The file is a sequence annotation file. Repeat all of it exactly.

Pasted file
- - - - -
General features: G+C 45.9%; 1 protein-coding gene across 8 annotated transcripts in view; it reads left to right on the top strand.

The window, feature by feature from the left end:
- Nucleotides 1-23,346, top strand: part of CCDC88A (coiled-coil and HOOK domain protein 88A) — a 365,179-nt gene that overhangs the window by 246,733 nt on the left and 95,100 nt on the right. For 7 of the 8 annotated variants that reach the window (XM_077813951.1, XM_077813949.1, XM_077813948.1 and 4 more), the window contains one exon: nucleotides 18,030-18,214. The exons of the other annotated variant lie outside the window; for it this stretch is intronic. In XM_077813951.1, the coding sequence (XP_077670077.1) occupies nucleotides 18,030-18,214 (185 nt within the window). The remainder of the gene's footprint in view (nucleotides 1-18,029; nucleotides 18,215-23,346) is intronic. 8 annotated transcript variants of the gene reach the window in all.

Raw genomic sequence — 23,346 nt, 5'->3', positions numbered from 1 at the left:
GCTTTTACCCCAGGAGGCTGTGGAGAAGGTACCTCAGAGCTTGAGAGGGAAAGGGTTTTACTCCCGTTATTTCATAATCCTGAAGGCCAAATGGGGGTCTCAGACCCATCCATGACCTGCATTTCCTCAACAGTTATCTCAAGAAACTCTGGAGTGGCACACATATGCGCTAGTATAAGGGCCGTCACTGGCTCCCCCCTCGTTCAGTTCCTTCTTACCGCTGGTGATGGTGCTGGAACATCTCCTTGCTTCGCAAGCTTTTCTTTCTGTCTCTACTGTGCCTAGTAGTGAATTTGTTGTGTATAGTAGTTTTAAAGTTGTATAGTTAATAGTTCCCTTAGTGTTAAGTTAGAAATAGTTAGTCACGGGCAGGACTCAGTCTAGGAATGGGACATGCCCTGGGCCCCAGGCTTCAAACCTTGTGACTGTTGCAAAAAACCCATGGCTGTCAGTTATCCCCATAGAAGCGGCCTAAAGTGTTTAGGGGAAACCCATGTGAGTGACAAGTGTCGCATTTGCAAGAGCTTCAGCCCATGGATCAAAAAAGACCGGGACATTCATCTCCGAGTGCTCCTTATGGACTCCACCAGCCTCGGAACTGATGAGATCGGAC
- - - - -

General features: G+C 45.9%; 1 protein-coding gene across 8 annotated transcripts in view; it reads left to right on the top strand.

The window, feature by feature from the left end:
- Nucleotides 1-23,346, top strand: part of CCDC88A (coiled-coil and HOOK domain protein 88A) — a 365,179-nt gene that overhangs the window by 246,733 nt on the left and 95,100 nt on the right. For 7 of the 8 annotated variants that reach the window (XM_077813951.1, XM_077813949.1, XM_077813948.1 and 4 more), the window contains one exon: nucleotides 18,030-18,214. The exons of the other annotated variant lie outside the window; for it this stretch is intronic. In XM_077813951.1, the coding sequence (XP_077670077.1) occupies nucleotides 18,030-18,214 (185 nt within the window). The remainder of the gene's footprint in view (nucleotides 1-18,029; nucleotides 18,215-23,346) is intronic. 8 annotated transcript variants of the gene reach the window in all.

Raw genomic sequence — 23,346 nt, 5'->3', positions numbered from 1 at the left:
GCTTTTACCCCAGGAGGCTGTGGAGAAGGTACCTCAGAGCTTGAGAGGGAAAGGGTTTTACTCCCGTTATTTCATAATCCTGAAGGCCAAATGGGGGTCTCAGACCCATCCATGACCTGCATTTCCTCAACAGTTATCTCAAGAAACTCTGGAGTGGCACACATATGCGCTAGTATAAGGGCCGTCACTGGCTCCCCCCTCGTTCAGTTCCTTCTTACCGCTGGTGATGGTGCTGGAACATCTCCTTGCTTCGCAAGCTTTTCTTTCTGTCTCTACTGTGCCTAGTAGTGAATTTGTTGTGTATAGTAGTTTTAAAGTTGTATAGTTAATAGTTCCCTTAGTGTTAAGTTAGAAATAGTTAGTCACGGGCAGGACTCAGTCTAGGAATGGGACATGCCCTGGGCCCCAGGCTTCAAACCTTGTGACTGTTGCAAAAAACCCATGGCTGTCAGTTATCCCCATAGAAGCGGCCTAAAGTGTTTAGGGGAAACCCATGTGAGTGACAAGTGTCGCATTTGCAAGAGCTTCAGCCCATGGATCAAAAAAGACCGGGACATTCATCTCCGAGTGCTCCTTATGGACTCCACCAGCCTCGGAACTGATGAGATCGGAC